• 129. Duchy of Lanc. Rentals and Surveys, 379, m. 10. The separate holdings and services of the others include: John de Holland, a messuage and 30 acres, paying yearly a pair of white spurs or 2d.; Richard de Doustes, the same, but paying 1d. more; Roger de Culcheth, 9 acres and paying as John de Holland; the remainder paid money rents. There is a note recording that 'John le Norreys held a plot of land there and used to pay yearly 5s., and now pays nothing, because he gave the same to Robert de Holand in exchange for a tenement in [West] Derby.' The sum of the rental was £8 9s. 8½d. and three pairs of spurs (or 6d.) whereof 5s. 'was in decay.' Then follows a list of burgesses: William Hauk holds a messuage and a burgage and pays 12d. yearly, and so on; the total being 17½ burgages, paying 18s. The mention of burgesses may be supplemented by the name of one of the tenants at will— Richard le Mayre.
  • 130. Kuerden MSS. v, fol. 84. Thomas Ireland was the tenant about 1540.
  • 131. Assize R. 430, m. 5d., 24, 27, 31d.
  • 132. Trans. Hist. Soc. (New Ser.), xiv, 243.
  • 133. Lancs. Chant. (Chet. Soc.), 273, 276; see also Inv. Ch. Gds. (Chet. Soc.), 91.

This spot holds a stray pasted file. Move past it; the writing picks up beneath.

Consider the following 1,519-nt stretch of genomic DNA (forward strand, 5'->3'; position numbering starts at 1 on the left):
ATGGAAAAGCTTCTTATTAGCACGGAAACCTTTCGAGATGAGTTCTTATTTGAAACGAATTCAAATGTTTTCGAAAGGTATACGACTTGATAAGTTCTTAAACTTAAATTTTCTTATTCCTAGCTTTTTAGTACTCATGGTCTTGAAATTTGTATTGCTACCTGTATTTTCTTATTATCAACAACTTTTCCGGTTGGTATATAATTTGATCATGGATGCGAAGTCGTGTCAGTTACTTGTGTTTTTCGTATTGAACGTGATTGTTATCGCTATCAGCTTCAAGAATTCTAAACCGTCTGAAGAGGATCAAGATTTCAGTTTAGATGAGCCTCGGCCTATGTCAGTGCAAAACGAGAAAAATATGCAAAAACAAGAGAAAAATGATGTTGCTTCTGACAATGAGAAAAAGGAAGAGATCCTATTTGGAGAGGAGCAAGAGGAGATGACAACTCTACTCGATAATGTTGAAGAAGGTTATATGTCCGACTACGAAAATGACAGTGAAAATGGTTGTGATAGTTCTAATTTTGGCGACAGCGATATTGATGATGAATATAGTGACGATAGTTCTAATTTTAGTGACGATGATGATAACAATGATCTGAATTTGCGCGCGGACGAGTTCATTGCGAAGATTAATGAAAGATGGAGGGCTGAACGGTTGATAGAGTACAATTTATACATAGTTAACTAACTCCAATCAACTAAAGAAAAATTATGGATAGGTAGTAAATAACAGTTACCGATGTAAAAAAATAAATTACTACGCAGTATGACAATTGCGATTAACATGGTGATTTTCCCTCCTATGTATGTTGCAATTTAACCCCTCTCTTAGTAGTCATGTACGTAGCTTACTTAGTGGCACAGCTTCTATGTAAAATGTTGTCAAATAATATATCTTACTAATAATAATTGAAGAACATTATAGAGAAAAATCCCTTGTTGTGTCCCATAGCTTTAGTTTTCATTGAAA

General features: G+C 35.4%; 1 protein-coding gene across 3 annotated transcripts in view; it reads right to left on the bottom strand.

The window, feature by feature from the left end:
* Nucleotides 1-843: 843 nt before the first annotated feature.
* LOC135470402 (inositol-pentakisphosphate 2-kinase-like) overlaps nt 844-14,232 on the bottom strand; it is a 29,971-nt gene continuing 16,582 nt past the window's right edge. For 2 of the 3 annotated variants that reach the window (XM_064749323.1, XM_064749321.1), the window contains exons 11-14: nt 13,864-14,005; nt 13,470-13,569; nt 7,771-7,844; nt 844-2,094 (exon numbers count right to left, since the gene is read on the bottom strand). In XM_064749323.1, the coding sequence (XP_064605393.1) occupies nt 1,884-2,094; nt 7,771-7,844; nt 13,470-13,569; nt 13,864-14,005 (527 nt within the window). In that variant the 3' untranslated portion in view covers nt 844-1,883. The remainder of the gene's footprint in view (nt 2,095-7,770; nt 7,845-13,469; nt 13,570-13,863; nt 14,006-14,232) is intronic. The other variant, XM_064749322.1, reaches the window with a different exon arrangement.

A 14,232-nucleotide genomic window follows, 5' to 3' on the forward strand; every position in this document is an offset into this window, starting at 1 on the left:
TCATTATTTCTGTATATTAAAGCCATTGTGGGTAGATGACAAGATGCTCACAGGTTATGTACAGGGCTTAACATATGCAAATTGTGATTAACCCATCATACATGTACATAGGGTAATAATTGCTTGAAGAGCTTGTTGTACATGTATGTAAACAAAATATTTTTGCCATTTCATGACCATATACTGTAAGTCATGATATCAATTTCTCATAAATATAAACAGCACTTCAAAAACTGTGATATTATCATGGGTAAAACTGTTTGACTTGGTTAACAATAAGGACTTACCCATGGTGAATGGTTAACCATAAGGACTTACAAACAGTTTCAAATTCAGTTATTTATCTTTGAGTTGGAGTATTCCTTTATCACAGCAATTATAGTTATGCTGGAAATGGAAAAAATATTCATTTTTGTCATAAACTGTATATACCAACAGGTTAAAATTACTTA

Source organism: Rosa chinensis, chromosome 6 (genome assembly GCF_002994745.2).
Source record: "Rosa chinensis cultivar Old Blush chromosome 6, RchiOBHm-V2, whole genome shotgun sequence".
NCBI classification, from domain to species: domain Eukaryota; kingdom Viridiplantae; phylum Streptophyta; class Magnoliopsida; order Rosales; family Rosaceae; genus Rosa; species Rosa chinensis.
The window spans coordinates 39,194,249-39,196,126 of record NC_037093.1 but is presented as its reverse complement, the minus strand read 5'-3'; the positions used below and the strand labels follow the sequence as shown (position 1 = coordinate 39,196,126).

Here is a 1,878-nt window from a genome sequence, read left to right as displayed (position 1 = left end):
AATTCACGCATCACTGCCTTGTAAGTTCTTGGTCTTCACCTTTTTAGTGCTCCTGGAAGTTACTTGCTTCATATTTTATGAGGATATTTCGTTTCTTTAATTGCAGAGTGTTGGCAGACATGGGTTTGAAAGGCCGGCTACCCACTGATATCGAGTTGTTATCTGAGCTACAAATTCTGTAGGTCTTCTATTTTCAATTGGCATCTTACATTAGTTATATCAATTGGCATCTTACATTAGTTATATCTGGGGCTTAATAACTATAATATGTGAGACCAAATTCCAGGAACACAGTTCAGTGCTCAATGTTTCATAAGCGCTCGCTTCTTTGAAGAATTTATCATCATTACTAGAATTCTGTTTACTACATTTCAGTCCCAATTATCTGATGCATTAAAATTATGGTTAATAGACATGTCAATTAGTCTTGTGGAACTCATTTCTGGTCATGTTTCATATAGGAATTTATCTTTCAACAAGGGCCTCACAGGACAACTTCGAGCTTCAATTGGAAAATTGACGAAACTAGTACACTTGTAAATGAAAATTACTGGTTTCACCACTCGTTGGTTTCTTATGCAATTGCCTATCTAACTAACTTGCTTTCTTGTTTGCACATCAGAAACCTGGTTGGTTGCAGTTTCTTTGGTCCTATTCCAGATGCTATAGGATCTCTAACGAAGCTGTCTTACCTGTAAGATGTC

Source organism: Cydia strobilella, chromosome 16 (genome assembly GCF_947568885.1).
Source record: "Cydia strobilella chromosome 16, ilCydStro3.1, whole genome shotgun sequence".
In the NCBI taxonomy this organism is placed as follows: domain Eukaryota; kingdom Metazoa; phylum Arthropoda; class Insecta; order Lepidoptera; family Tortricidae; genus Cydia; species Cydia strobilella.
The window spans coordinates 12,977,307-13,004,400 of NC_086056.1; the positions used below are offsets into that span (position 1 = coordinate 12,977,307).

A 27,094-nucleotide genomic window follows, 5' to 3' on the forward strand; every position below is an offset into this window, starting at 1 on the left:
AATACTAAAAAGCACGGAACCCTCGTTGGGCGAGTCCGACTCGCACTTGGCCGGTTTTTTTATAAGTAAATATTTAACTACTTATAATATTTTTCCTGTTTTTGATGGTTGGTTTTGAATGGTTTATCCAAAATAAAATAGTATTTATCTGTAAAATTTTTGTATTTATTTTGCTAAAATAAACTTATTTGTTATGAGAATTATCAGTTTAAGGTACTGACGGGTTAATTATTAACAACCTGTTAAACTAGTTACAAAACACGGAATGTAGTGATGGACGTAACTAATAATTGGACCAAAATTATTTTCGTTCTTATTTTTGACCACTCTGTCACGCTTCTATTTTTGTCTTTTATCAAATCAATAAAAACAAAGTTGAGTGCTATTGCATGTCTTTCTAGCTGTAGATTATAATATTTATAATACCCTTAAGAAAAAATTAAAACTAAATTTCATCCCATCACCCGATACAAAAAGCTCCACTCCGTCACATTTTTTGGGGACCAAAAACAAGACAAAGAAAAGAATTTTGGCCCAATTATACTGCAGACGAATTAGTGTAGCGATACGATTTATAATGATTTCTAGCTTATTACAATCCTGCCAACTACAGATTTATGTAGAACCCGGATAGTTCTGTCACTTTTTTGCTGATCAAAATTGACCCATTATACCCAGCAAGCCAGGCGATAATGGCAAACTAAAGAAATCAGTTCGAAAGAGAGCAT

• 134. Norris D. (B.M.), 130.
  • 135. The inscriptions have been preserved; see Trans. Hist. Soc. (New Ser.), xiv, 215– 16. That on Layot's tomb ended—'Quicunque dixerit devote pro ejus anima Pater noster et Ave habebit ccc dies indulgencie pro sua anima.' The present church contains monuments of the Irelands and their successors.
  • 136. Commonwealth Ch. Surv. (Rec. Soc. Lancs. and Ches.), 66, 195. The 'advowson of the free chapel of Hale' is named in the Ireland inquisitions.
  • 137. Plundered Mins. Accts. (Rec. Soc. Lancs. and Ches.), i, 50, 100.
  • 138. Notitia Cest. ii, 170–1.
  • 139. Lond. Gaz. 4 July, 1828; endowed with tithe rent-charges, ibid. 15 Aug. 1879, and 24 Feb. 1882.
  • 140. Also curate of Farnworth.
  • 141. Raines MSS. (Chet. Lib.), xxii, 298.
  • 142. 'An able and conformable minister.'
  • 143. Signed the 'Harmonious Consent.'
  • 144. Afterwards rector of Warrington.
  • 145. See Manch. School Reg. (Chet. Soc.), ii, 104; he became rector of Didcot in 1817.
  • 146. He was curate from 1810. In a leaflet, Memorials of Hale, he mentions that a vine on the west side of Parsonage Green, supposed to be 300 years old, was yielding a yearly vintage of grapes.
  • 147. Mr. Stewart has assisted in the compilation of this list.